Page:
Tag Archive | fire temple

More adventures in Iran

I will soon be able to resurrect my other Blog “Persian Posts”  as we have now booked our tickets for our next visit to Iran. This time we are taking William with us and I am relieved that his Visa came through just this week so we can plan properly.

It will be an amazing experience for him especially as it is his first time in Iran but we will try and prepare him as best we can. Of course, nothing can prepare him fully for the different culture, food, weather, family, customs etc but there are certain things we do need to go through with him before we land in Esfahan.

William is looking forward to his trip, as am I, and I hope he loves the country and its people as much as I do. There are not many Western boys of his age that get this opportunity and we will try and show him as much of the country as is possible in the 3 weeks we are there and in temperatures up into the 90’s.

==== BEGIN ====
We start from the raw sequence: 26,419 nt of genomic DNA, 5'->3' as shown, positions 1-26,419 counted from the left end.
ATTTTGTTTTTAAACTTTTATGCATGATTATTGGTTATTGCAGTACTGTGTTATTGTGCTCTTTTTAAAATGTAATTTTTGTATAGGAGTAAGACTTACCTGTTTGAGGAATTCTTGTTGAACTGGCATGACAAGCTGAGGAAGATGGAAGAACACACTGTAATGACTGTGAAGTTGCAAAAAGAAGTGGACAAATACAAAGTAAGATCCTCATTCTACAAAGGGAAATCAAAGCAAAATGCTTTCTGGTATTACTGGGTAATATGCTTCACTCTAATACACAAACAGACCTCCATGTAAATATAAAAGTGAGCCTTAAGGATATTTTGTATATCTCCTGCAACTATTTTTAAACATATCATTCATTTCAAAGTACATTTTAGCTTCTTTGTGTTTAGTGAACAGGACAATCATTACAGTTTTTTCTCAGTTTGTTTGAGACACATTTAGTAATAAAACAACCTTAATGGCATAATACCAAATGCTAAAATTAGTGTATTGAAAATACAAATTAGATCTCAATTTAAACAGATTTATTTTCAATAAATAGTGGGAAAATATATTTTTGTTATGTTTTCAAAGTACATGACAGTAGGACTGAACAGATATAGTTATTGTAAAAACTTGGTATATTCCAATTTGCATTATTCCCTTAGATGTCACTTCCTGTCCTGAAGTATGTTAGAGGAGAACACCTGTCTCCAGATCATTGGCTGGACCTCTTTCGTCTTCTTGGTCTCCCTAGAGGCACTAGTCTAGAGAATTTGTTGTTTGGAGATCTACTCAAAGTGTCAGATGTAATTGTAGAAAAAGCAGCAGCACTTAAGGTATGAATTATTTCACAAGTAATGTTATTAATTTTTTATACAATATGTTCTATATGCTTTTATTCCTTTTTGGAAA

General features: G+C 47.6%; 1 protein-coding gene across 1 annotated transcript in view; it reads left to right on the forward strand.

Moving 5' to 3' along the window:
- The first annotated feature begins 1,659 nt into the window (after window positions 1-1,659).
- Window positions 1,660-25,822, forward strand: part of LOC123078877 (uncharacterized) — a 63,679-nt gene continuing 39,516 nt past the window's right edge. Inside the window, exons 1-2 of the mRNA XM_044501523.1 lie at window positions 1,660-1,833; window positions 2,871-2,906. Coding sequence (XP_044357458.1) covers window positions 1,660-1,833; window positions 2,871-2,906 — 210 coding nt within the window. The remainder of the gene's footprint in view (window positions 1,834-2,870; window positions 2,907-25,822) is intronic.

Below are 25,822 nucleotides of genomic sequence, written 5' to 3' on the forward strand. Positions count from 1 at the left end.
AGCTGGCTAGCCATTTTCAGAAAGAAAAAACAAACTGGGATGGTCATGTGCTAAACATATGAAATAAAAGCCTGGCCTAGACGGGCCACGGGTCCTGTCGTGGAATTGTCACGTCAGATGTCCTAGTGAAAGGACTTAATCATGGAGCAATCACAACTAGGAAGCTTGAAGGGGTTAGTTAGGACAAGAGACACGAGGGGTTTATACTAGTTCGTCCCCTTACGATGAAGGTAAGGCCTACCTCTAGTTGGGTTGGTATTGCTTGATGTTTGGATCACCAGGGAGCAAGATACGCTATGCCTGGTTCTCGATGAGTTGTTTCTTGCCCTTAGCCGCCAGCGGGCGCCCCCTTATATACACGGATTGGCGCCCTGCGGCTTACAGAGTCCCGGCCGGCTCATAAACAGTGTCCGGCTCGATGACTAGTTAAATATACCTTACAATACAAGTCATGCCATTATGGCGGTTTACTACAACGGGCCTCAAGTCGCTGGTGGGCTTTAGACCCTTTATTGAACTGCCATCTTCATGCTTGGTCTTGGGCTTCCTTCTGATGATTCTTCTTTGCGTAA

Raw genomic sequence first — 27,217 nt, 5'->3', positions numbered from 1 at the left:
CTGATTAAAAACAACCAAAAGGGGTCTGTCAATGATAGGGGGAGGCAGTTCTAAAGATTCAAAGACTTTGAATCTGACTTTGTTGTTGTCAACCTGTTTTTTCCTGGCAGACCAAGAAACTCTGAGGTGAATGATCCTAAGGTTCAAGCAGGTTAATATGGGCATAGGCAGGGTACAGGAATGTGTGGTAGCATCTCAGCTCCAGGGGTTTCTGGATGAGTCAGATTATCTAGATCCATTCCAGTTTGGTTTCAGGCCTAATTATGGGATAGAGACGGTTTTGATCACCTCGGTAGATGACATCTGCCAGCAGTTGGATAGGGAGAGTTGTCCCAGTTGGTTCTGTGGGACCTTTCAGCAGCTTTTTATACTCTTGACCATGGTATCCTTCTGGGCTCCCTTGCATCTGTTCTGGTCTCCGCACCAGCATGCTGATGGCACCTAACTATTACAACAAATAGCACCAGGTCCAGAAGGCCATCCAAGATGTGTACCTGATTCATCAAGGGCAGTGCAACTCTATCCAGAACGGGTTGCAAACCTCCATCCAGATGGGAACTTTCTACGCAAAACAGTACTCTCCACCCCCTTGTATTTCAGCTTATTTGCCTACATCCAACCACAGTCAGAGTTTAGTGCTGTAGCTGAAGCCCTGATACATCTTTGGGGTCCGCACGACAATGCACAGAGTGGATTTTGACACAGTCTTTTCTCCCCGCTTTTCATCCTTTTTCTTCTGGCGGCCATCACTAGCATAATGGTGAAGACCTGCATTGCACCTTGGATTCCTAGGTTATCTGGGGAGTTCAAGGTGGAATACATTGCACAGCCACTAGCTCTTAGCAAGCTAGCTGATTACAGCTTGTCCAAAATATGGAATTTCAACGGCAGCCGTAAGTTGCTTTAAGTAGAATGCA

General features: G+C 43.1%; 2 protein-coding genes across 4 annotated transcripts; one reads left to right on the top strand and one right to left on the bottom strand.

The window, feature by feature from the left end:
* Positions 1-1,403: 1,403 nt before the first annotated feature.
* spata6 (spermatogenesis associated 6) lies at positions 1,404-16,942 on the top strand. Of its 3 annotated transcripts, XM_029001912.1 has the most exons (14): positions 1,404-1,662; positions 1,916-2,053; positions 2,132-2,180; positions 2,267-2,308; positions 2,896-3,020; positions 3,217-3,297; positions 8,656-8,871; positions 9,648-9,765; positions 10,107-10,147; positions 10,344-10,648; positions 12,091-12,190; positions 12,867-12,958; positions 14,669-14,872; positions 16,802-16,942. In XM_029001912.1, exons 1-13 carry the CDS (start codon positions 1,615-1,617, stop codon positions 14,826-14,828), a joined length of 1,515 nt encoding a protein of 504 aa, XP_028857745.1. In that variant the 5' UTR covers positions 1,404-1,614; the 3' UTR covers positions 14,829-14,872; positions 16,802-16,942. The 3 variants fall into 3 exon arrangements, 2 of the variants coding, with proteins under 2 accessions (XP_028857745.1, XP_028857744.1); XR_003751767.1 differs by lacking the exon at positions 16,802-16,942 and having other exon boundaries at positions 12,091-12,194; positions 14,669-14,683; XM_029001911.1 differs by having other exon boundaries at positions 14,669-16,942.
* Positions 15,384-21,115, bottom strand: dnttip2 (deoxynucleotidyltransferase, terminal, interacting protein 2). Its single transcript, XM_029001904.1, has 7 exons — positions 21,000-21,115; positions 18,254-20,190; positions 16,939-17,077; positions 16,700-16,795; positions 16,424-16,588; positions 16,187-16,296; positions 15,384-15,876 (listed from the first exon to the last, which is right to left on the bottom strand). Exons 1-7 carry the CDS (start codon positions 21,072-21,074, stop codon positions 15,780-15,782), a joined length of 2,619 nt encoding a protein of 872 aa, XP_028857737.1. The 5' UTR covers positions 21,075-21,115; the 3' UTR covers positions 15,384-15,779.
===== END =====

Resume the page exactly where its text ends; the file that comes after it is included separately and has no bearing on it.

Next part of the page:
The good thing is that Feri’s nephew is exactly the same age and they will be housed together on the self-contained second floor-God help us! I have packed a spare English-Farsi vocabulary book so here’s hoping they manage to communicate! We will be there during the World Cup and as both love football I am sure that we will witness the evidence that football is a truly global language!

In the meantime, Will has his A Level exams to finish and his last school Prom to navigate so he is going to be busy. I have marked out a few things and places that I would like to see this year so look out for more Persian Posts coming soon!